7 December 2020
2020’s Atlantic hurricane season has been by far the worst ever recorded. On November 10, Theta became the 29th named storm, surpassing the record from 2005, with three weeks of the official hurricane season still to go.
Scientists say the links between worsening storm seasons, elevated ocean surface temperatures and human-fueled global warming are clear and getting clearer. The fact is, the burning of coal, oil and gas is impacting the formation, frequency and nature of storms all over the world.
The British territory of Bermuda in the North Atlantic copped a direct hit from Hurricane Paulette in September with another two hurricanes passing relatively nearby in the weeks afterwards.
Bermuda is a tax haven, with no corporate income tax, and due to this it is the home base for many of the world’s tax-avoiding insurance and reinsurance companies. It is often referred to as the “risk capital of the world” or the “natural catastrophe risk capital of the world”.
Bermuda’s insurers have good reason to be very aware of the ever-worsening impacts of the climate crisis beyond hurricanes hitting their headquarters, with extreme weather fueled by global warming hitting company profits and threatening their entire business model. The number of natural catastrophes per year has almost quadrupled since 1980 and insurance is becoming unaffordable across growing swathes of the world.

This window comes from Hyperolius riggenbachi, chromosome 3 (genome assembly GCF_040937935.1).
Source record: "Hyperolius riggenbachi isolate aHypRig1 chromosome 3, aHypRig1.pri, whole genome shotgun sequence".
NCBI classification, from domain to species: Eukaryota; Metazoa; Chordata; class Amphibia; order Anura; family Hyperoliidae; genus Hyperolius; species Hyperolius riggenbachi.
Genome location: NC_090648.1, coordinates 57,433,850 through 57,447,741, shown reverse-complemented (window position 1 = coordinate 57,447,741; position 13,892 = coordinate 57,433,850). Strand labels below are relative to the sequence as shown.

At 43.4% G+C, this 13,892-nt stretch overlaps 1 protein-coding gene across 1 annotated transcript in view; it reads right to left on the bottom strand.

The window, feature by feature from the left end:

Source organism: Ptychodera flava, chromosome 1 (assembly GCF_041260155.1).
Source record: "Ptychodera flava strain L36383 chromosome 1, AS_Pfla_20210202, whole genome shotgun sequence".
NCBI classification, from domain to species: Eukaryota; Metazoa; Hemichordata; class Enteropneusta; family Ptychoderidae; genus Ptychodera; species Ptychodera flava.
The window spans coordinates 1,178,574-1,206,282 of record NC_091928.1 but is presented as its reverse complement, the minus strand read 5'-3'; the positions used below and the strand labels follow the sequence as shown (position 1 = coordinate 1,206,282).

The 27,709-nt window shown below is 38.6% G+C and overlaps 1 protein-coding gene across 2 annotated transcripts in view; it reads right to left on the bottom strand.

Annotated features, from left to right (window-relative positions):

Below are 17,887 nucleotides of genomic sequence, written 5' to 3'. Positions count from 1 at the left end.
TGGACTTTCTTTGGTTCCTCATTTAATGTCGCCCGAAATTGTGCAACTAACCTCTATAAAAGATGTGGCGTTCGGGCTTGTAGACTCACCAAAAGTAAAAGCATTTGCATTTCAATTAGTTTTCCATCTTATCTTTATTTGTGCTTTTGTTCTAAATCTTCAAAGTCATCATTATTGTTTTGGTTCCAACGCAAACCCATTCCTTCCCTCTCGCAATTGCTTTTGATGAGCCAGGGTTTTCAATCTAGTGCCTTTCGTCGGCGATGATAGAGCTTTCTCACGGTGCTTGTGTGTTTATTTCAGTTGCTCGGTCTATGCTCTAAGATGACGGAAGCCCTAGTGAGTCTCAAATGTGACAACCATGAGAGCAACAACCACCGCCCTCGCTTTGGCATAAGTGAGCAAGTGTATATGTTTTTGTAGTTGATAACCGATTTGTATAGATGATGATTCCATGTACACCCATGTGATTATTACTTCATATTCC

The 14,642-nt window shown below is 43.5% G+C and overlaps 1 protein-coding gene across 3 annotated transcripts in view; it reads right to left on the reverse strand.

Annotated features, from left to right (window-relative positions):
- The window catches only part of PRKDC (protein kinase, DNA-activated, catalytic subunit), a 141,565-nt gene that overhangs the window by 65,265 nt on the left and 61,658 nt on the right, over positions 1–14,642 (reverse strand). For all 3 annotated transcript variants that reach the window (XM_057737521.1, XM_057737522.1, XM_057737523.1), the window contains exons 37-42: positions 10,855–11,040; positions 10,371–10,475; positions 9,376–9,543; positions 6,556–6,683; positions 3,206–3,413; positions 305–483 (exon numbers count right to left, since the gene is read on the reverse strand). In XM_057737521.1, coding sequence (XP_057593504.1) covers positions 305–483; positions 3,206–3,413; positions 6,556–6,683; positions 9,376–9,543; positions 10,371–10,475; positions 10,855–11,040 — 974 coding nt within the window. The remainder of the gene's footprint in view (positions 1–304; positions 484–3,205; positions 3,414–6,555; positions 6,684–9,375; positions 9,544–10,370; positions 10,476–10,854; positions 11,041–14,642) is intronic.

Bermuda’s insurance industry pioneered a science-based approach to catastrophe modelling in the 1990s, which established it as a centre for investment.
So it is odd, considering this history, that several of the insurance companies currently refusing to take a stand against one of the biggest proposed carbon bombs on Earth, the Adani Carmichael coal project, are these same Bermuda insurers. That’s not a very science-based position.
Twenty-seven of the world’s biggest insurance companies have now publicly committed to never insure Adani Carmichael. This includes 17 syndicates active in the Lloyd’s market – the place that Adani is currently sourcing its insurance after HDI, Liberty Mutual and AXA refused to renew their policies. The shunning of Carmichael is due to the carbon emissions that will be generated via the coal when it is burnt in Adani’s power stations, as well as its many other negative impacts on the land of the Wangan and Jagalingou Traditional Owners, water supplies and ecology.
However, many Bermuda-based insurers are inexplicably holding out and are still open to supporting a project that will fuel more “natural” catastrophes and extreme weather.
These insurers are:
- Arch Capital Group
- Hamilton Insurance Group
- Convex Insurance
- Lancashire Insurance Company
- Hiscox Ltd.
- Markel Corporation
Despite numerous requests, these insurers, which are all well aware of the threat the climate crisis poses to Bermuda and the entire world, are for some reason refusing to join their peers in making an Adani commitment.
This is irresponsible behaviour by companies that claim to be experts on risk.
Take action: call on all the insurers which haven’t yet ruled out Adani Carmichael to take a stand for our future.